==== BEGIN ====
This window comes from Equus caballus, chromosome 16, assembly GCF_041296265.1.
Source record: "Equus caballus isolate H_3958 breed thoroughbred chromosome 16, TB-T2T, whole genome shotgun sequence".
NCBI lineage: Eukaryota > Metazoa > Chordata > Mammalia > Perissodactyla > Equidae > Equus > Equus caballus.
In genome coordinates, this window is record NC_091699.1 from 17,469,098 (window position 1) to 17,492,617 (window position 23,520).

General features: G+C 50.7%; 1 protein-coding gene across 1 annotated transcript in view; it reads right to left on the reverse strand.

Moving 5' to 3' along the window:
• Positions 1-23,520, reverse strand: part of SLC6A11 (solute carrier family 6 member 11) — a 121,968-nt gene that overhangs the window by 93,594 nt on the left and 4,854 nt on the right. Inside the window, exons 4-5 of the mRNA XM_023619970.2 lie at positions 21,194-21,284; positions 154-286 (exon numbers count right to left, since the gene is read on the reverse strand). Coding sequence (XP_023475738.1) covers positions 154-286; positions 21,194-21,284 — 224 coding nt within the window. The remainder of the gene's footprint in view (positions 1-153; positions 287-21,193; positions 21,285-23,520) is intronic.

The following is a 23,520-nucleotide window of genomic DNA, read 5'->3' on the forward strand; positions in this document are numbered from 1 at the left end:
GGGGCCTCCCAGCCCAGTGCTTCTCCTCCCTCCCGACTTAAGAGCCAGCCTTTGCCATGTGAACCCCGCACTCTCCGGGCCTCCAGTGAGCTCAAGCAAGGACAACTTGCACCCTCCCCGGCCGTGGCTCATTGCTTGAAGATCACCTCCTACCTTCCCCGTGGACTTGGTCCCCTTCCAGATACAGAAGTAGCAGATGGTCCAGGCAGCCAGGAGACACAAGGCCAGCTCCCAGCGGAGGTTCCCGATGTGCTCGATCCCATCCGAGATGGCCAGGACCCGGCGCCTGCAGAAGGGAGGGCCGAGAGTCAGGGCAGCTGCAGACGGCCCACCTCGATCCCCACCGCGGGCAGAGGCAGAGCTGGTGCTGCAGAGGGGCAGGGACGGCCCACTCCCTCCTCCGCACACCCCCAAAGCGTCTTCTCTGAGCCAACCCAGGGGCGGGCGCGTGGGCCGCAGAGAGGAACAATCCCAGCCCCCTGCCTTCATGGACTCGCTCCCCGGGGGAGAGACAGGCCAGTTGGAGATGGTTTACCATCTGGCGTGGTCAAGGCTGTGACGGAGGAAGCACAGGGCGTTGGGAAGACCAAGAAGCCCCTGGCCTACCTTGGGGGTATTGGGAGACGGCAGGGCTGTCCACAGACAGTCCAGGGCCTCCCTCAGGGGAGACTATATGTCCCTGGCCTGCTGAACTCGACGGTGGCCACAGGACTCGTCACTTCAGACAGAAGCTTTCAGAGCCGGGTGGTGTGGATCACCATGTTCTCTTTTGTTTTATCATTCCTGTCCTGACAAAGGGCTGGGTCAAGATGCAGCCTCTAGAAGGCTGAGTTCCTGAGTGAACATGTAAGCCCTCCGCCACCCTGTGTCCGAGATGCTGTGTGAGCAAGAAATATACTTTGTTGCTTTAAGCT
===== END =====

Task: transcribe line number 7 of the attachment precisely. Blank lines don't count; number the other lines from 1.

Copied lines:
• Positions 1-23,520, reverse strand: part of SLC6A11 (solute carrier family 6 member 11) — a 121,968-nt gene that overhangs the window by 93,594 nt on the left and 4,854 nt on the right. Inside the window, exons 4-5 of the mRNA XM_023619970.2 lie at positions 21,194-21,284; positions 154-286 (exon numbers count right to left, since the gene is read on the reverse strand). Coding sequence (XP_023475738.1) covers positions 154-286; positions 21,194-21,284 — 224 coding nt within the window. The remainder of the gene's footprint in view (positions 1-153; positions 287-21,193; positions 21,285-23,520) is intronic.